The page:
By Sebastien Malo
NEW YORK (Reuters) - An African-American celebration called Pinkster dating back to the 17th century is enjoying a quiet revival in New York, giving the city a fresh glimpse at the largely ignored contribution that black colonists made to America's emerging culture.
Considered the oldest African-American holiday, Pinkster was virtually unknown to generations of New Yorkers until three years ago when a group of black history enthusiasts decided to resurrect it.
The festivities, now an annual event, take place this weekend in lower Manhattan at the site of a colonial-era African-American burial ground that itself was almost lost to history until unearthed during a 1991 construction project.
"Africans are always left out of history," said Christopher Paul Moore, a historian and retired curator at the Schomburg Center for Research in Black Culture in New York City's Harlem. "The revival of Pinkster helps us to just have a fuller understanding, awareness of what was happening in this country."
Pinkster was brought tothe New Worldby settlers from the Netherlands, itsnamederivedfromthe Dutchword "Pinksteren," meaningPentecost, a Christian holiday falling on the seventh Sunday after Easter.Slaves and free colonists withAfricanroots soonfusedthe holiday with their own traditions, giving Pinkster a distinctive American character.
In its heyday, Pinkster was an week-long celebration thatfeatured African music and dancing,andthe crowning of aPinkster king, portrayed bya slavedressed like a military officer.
The holiday was pushed underground in New York state after a ban in 1811, long after the British ousted the Dutch from their foothold in North America. Pinkster gradually receded into the history books as the Afro-Dutch community losttouch withtheircolonial traditions.
The New York City revival began whencomposerJohn Derek Norvellran across the word "Pinkster"time and againwhile reading aboutearly African-American musicwhen he was a doctoral student.
"As I was reading about it, I said-you know what-we need to bring the holiday back," said Norvell,a 61-year-old Harlem resident.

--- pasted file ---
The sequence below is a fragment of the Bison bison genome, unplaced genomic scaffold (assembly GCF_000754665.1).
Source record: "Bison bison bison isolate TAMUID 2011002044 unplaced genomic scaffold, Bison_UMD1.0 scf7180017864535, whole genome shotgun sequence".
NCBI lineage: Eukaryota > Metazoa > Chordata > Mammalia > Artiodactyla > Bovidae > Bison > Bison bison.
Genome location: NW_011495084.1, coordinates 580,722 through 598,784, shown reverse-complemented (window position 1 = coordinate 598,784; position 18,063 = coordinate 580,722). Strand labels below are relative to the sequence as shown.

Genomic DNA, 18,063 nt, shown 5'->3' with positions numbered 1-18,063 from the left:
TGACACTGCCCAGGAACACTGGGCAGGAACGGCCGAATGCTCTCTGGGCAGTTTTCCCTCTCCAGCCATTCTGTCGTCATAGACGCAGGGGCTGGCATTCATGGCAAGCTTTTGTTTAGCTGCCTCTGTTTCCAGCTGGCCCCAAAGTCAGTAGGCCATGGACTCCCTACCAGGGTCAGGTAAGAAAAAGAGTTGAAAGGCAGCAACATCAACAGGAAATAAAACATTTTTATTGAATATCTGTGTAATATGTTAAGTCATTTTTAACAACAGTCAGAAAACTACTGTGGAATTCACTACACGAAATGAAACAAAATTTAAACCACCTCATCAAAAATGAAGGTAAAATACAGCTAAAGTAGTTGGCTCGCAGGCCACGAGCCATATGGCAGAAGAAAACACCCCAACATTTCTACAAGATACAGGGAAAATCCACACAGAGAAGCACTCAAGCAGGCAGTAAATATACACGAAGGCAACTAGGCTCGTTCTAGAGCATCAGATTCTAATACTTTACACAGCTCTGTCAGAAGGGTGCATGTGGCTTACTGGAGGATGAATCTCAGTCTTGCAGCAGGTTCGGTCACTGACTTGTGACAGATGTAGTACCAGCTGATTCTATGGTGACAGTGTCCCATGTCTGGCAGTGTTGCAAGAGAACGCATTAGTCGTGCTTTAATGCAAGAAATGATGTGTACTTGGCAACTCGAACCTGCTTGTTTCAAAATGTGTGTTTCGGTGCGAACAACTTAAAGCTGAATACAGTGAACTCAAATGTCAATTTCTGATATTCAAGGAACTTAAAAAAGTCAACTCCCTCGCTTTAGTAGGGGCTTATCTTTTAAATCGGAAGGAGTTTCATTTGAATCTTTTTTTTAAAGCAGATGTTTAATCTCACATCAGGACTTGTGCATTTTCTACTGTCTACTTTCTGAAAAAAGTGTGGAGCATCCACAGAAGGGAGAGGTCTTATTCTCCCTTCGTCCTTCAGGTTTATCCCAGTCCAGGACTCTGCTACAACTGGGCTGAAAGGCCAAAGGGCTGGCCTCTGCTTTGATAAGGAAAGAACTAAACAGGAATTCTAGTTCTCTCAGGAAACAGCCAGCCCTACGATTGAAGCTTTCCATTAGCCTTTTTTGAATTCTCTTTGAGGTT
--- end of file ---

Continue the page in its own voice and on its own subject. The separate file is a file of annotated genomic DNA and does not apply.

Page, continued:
The highlight of the event, organized by theAfrican American Pinkster Committee of New York, is the crowning of the Pinkster King, and the telling of the holiday's story in traditional songs, percussion-driven music and dance.
It is not the first of its kind in the state. The Philipsburg Manor in the Hudson Valley town of Sleepy Hollow has hosted a Pinkster celebration since the mid-1980s.
Pinkster's resurrection in New York City comes at a time of renewed interest in its former slave market, with legislators pushing for a historical marker at the site.
"People don't fully know how pervasive slavery was across the country - they think it's a southern issue and that the North didn't really deal with slavery," said Councilman Jumaane Williams, who backs theplan. "It's nothing further from the truth in New York City."
For Norvell,it is also important torecognizethat African-Americansin the northeast forged traditions of their own, though not as well known as Southern traditions such asbanjo playing and juba, a dance style also called hambone.
The event takes place at the African Burial Ground National Monument, housed on the ground floor in a federal office building. The original 6.6-acre cemetery, located just outside the original Dutch settlement of New Amsterdam, was the final resting place for an estimated 15,000 free and enslaved Africans, according to the National Park Service, which manages the facility.
"One of the things I feel is so important is that there's no shame in being the son or grand-son of slaves,"Norvellsaid. "The body may have been enslaved but not the creativity or the soul or the spirit, and we need to honor that. Pinkster does that."
(Editing By Frank McGurty and Chris Reese)